Mr Sharma also denied that allowing more FDI in the retail trade would result in big players resorting to predatory pricing to push out small stores. In this regard, he said the country has a strong Competition Commission of India (CCI), adding that discussions are on “at the highest level” to further strengthen CCI.


Asked how the condition of allowing retail sales locations to be set up only in cities with a population of over 10 lakh as per 2011 Census will be applicable at a time when more people are buying and selling using internet, Mr Sharma said the Industry Ministry will look into that aspect. However, the Minister admitted that the issue of online retail trade has not been adequately addressed by the policy.

Meanwhile, an official statement said only 53 cities qualify for FDI in multi-brand retail out of nearly 8,000 towns. “The FDI in multi-brand retail is being opened in 53 cities only with population of 1 million and for the rest of the country, current policy regime will apply,” it said, adding that cities may cover an area of 10 km around the municipal/urban agglomeration limits of such cities.


The official statement said: “Industry estimates suggest employment of one person per 350-400 sq.ft of retail space, about 1.5 million jobs will be created in the front-end alone in the next 5 years.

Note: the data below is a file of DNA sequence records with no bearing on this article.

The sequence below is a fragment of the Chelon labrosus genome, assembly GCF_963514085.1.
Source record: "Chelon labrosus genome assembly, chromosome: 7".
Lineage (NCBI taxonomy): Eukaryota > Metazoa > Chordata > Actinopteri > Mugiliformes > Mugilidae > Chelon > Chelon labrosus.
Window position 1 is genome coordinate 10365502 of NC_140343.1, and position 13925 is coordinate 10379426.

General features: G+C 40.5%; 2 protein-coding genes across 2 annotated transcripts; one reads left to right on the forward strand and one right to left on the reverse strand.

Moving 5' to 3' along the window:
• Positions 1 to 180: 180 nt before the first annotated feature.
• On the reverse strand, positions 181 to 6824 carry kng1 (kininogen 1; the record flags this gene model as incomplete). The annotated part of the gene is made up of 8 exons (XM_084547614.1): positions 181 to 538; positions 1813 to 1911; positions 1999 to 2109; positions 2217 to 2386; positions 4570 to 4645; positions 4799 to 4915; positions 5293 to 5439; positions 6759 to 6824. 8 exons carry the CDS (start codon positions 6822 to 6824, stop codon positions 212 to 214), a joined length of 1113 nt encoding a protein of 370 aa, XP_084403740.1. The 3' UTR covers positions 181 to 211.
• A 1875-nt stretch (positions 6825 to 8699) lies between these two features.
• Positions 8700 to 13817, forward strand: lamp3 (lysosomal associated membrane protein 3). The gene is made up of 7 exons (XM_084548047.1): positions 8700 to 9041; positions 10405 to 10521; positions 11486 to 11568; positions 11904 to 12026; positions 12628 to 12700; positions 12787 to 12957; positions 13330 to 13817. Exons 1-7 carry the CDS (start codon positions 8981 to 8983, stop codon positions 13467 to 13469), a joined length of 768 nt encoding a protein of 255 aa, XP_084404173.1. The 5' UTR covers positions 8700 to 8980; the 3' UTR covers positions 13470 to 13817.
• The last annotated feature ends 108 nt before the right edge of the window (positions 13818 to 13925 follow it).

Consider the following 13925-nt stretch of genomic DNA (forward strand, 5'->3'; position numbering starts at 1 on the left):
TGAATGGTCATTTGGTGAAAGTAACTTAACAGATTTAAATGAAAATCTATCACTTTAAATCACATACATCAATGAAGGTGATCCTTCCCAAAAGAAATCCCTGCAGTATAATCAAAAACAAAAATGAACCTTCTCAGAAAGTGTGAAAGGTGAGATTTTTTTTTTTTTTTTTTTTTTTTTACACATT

“Assuming that 10 per cent more people are required for the back-end, the direct employment generated by the organised retail sector in India over the coming 5 years will be close to 1.7 million jobs. Indirect employment generated on the supply chain to feed this retail business will add millions of jobs,” it added.


Mr Sharma said minimum amount to be brought in as FDI by the foreign investor would be $100 million. The Minister added that at least 50 per cent of total FDI brought in shall be invested in 'backend infrastructure'.

‘Back-end infrastructure’ will include capital expenditure on all activities, excluding that on front-end units, the statement said. For instance, back-end infrastructure will include investment made towards processing, manufacturing, distribution, design improvement, quality control, packaging, logistics, storage, warehouse and agriculture market produce infrastructure. Significantly, expenditure on land cost and rentals, if any, will not be counted for purposes of backend infrastructure, it added.